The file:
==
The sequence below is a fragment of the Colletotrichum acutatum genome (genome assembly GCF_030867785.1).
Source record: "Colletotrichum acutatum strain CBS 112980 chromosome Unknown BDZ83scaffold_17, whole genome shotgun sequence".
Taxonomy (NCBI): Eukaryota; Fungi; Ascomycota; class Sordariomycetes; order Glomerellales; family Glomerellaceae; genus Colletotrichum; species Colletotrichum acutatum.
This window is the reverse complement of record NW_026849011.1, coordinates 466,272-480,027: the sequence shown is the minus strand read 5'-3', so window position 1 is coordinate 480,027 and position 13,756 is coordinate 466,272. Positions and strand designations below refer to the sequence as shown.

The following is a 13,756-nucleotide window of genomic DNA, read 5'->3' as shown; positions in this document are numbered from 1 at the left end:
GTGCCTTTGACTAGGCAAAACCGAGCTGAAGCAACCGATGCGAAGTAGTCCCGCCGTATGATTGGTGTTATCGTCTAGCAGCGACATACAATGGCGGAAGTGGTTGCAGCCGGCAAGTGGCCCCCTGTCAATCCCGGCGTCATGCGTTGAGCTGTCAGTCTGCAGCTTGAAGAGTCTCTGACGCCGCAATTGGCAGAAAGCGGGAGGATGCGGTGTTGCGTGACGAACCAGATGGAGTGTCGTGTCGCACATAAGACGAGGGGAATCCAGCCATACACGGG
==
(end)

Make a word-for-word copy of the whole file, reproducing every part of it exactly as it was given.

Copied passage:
The sequence below is a fragment of the Colletotrichum acutatum genome (genome assembly GCF_030867785.1).
Source record: "Colletotrichum acutatum strain CBS 112980 chromosome Unknown BDZ83scaffold_17, whole genome shotgun sequence".
Taxonomy (NCBI): Eukaryota; Fungi; Ascomycota; class Sordariomycetes; order Glomerellales; family Glomerellaceae; genus Colletotrichum; species Colletotrichum acutatum.
This window is the reverse complement of record NW_026849011.1, coordinates 466,272-480,027: the sequence shown is the minus strand read 5'-3', so window position 1 is coordinate 480,027 and position 13,756 is coordinate 466,272. Positions and strand designations below refer to the sequence as shown.

The following is a 13,756-nucleotide window of genomic DNA, read 5'->3' as shown; positions in this document are numbered from 1 at the left end:
GTGCCTTTGACTAGGCAAAACCGAGCTGAAGCAACCGATGCGAAGTAGTCCCGCCGTATGATTGGTGTTATCGTCTAGCAGCGACATACAATGGCGGAAGTGGTTGCAGCCGGCAAGTGGCCCCCTGTCAATCCCGGCGTCATGCGTTGAGCTGTCAGTCTGCAGCTTGAAGAGTCTCTGACGCCGCAATTGGCAGAAAGCGGGAGGATGCGGTGTTGCGTGACGAACCAGATGGAGTGTCGTGTCGCACATAAGACGAGGGGAATCCAGCCATACACGGG